Wednesday, September 21, 2016

Making Plans

- the desert at sunset -

I recently received an email inviting me to attend a "Planning for Tomorrow Conference," a day-long financial planning seminar offered by my “Pension Fund” to give advice and offer strategies for assuring financial security in the retirement years of life.  

A few years ago I attended one of these planning conferences. At one level, I guess it’s a good idea to be as financially prepared as possible for retirement living but it seemed somewhat ironic to me to be sitting in a room “planning for tomorrow” along with a bunch of other people in their later years of life, many in their 60’s and 70’s, some in their 80’s. I remember thinking there may not be a whole lot of tomorrows for most of us to plan for.

As I think of it, the better portion of most of my entire life might be characterized by “planning for tomorrow.” As I see it, many if not most people in today’s culture spend way too much energy consumed with making plans for the future and developing strategies for the days to come.

When I was in parish ministry we were always strategizing for the future. I must have attended hundreds of meetings in which we sat for seemingly endless hours asking questions about how we might develop the church or the parish school: “Where do we see ourselves10 years from now?” The funny part of it is that ten years later, the world was so different that most of the plans we made were relatively useless.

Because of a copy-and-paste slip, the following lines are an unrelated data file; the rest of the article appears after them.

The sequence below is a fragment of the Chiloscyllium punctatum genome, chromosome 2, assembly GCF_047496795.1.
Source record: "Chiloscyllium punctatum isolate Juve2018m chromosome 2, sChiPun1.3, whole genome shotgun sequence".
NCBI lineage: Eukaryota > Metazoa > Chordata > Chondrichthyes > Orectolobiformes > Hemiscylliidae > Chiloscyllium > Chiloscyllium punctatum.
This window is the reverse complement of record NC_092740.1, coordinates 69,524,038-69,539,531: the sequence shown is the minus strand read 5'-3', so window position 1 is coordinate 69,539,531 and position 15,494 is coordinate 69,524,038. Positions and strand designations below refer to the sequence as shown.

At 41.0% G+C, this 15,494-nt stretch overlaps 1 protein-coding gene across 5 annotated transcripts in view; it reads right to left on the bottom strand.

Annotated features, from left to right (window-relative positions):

When we lived in Los Angles, I also found it somewhat disconcerting to talk with parents of 4 year-old preschool children and discover that, not only were these parents squirreling away some serious money for their kids' "college fund," but they were also deciding on what high schools and colleges they wanted their 4 pre-school children to eventually attend.

In some ways my guess is that this obsession with plotting an agenda for the future probably stems from our “egoic” need to be in control. Somehow we convince ourselves that we have the ability to orchestrate the future, our planning for tomorrow allows us to believe that the days to come are in our hands and under our control.

The truth is that we really never have a "tomorrow." We can remember the past but we can't live in it because the past is over and done,  and when tomorrow comes it's no longer tomorrow - it is the present.  All I have is this moment, the present, the "now" in which to live fully, awake to the surprises each moment of every day may bring, no matter how good or how bad it may seem to be.

Author and teacher, Eckhart Tolle puts it this way:

Life is now.
There never was a time when your life was not-now and there never will be.
Most of us are never fully present in the now because unconsciously
we are either living in the past or planning for the future
believing that the next moment must be more important than this one. 
But then you miss your whole life
which is never ‘not-now’

The season of autumn has descended upon the desert where I live and along with it comes those beautiful clouds that I haven’t seen all summer long.  Yesterday I watched a magnificent sunset adorned by swirling clouds that had gathered around the setting sun in the mountains to the west. I thought of one of my favorite poems by Buddhist monk, Thich Nhat Hanh.

Here are words written down -
footprints on the sand,
cloud formations.
I'll be gone.

Last evening as I gazed at those majestic clouds lingering in the autumn skies, I was reminded that this moment would never come again and those clouds would swiftly fade away. So I cherished them.

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